Testosterone cypionate is classified as an anabolic-androgenic steroid. “Anabolic” refers to muscle building while “androgenic” to increased sex characteristics culturally associated with masculinity. Much like this definition explains, testosterone can be used as a steroid to enhance physical performance in sports and other athletic activities.

Synthetic testosterone has been used for gender affirming hormone therapy for nearly a century. In 1939, the first documented prescription to a transgender man was obtained by Michael Dillion. However, by the mid-20th century, cisgender men began using synthetic testosterone to enhance their athletic performance. By the 1980s, it was being used among amateur and professional cis male athletes. In 1990, in efforts to combat recreational testosterone use by cis male athletes, the Anabolic Steroids Control Act categorized testosterone as a federally controlled Schedule III criminalized substance.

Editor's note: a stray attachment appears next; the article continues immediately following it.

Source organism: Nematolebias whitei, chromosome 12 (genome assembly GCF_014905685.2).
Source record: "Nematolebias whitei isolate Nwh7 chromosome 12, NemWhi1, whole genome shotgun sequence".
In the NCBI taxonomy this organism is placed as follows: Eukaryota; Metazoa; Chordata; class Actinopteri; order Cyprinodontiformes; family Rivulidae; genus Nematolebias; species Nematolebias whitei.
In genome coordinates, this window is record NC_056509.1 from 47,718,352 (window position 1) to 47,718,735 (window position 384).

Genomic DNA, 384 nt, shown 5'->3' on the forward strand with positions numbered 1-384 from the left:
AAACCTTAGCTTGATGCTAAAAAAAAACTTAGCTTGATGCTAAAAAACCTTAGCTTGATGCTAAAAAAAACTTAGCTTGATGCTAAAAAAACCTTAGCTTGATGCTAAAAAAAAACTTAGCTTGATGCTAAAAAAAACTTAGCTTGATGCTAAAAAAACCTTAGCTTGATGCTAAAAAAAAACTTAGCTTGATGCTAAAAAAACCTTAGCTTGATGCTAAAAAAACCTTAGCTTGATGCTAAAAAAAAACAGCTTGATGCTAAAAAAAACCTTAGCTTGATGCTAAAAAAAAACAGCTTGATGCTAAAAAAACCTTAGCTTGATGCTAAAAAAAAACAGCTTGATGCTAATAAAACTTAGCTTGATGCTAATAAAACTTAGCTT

Because of its status as a controlled substance, those traveling with testosterone vials and supplies may need to practice more care and planning ahead of time to avoid any complications with TSA.

What to know about security screening policies and testosterone

When it comes to TSA (Transportation Security Administration) security screening policies, they must comply with civil rights laws, regulations, executive orders, and policies. Likewise, the TSA must not discriminate against those traveling based on basis of race/ethnicity, skin color, national origin, sex (including pregnancy, sexual orientation, gender identity, and parental status), religion, age, disability, and genetic information.

However, with that said, per TSA regulations, the final decision—about where your testosterone prescription is allowed through the checkpoint—comes down to each individual TSA officer. Most people report not having any problems when flying with testosterone.

TSA medication regulations